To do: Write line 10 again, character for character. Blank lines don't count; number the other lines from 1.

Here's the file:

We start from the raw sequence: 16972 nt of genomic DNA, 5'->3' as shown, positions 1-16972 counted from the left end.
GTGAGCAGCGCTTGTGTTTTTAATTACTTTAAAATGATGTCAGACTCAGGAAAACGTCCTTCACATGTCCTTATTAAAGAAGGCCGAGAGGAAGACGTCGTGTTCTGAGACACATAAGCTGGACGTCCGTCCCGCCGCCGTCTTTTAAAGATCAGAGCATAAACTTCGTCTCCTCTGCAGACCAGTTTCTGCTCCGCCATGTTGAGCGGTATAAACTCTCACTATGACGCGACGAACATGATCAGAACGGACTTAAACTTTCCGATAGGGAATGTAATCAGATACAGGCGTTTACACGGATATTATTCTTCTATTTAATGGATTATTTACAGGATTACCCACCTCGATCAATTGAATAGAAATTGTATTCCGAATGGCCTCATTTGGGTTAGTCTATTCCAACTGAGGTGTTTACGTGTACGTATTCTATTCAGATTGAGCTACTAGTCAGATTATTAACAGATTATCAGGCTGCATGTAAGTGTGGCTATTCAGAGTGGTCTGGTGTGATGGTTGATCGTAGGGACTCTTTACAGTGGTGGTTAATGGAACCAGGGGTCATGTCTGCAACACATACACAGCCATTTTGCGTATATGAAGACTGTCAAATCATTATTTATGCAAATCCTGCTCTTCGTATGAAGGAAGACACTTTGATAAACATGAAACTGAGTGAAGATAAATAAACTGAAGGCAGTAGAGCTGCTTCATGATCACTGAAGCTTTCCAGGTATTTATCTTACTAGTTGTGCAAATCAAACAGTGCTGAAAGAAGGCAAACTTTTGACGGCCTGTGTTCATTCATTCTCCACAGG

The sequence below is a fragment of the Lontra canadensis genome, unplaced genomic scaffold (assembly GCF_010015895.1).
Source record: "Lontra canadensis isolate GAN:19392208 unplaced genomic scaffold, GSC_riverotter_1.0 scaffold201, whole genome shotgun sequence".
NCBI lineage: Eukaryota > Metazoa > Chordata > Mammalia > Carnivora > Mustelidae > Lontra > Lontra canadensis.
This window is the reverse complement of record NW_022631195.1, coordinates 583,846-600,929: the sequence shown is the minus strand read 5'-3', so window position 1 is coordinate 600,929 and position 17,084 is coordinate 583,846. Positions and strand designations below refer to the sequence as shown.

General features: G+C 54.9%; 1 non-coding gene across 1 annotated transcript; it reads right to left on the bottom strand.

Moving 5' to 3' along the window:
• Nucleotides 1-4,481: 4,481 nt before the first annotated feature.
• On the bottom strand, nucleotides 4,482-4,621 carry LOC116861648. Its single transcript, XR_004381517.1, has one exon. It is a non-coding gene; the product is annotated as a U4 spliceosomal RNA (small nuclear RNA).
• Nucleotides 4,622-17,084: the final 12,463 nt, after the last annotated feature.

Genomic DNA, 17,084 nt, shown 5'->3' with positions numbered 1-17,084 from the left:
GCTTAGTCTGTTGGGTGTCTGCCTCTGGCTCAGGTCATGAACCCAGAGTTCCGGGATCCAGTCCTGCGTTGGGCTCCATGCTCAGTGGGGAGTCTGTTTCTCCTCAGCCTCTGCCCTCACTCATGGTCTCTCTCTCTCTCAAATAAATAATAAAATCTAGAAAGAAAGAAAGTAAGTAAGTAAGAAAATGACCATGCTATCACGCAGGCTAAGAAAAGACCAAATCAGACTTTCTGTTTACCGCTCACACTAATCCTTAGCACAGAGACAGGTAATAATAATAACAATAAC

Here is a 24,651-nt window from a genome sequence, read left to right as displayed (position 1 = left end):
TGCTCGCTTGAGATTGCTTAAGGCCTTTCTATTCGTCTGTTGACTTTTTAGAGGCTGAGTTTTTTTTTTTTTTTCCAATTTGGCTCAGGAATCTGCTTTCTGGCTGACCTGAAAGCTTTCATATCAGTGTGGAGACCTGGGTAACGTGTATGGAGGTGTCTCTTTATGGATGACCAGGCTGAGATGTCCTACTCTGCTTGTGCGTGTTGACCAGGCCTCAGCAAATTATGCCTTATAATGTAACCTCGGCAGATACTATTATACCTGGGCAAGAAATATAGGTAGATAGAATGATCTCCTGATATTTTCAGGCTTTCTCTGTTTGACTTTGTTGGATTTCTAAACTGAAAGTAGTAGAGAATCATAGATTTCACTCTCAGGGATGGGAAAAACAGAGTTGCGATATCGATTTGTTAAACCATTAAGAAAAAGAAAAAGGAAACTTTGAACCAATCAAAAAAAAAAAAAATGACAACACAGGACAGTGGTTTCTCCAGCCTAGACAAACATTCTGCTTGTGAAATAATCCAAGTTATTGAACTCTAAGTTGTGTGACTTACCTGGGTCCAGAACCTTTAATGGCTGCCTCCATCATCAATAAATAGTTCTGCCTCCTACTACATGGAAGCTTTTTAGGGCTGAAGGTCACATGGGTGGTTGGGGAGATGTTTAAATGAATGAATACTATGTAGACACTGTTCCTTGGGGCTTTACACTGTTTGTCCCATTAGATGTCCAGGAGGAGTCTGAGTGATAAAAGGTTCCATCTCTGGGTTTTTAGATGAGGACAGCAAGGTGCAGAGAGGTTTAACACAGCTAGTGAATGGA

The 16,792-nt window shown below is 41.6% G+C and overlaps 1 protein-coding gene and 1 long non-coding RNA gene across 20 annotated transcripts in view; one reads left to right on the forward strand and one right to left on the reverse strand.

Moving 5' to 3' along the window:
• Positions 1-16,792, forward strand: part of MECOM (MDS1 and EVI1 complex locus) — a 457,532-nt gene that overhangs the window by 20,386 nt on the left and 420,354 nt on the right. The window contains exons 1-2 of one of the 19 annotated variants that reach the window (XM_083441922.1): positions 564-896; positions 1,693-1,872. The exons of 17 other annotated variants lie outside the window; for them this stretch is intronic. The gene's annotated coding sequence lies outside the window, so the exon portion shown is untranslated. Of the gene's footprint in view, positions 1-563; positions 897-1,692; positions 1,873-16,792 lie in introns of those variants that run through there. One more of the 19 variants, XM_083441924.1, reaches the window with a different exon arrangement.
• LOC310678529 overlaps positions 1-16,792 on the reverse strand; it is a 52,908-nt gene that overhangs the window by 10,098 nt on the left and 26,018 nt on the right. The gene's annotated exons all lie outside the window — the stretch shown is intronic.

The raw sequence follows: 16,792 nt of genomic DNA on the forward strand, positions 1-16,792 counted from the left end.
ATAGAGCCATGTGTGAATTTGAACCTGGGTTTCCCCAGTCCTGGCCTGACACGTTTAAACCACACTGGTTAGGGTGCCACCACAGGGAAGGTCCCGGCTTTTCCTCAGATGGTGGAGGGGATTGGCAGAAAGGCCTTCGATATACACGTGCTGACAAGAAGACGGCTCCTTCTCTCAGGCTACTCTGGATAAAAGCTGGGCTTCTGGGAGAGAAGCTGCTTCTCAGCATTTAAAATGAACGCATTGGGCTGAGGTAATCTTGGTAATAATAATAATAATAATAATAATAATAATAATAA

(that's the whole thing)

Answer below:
• On the bottom strand, nucleotides 4,482-4,621 carry LOC116861648. Its single transcript, XR_004381517.1, has one exon. It is a non-coding gene; the product is annotated as a U4 spliceosomal RNA (small nuclear RNA).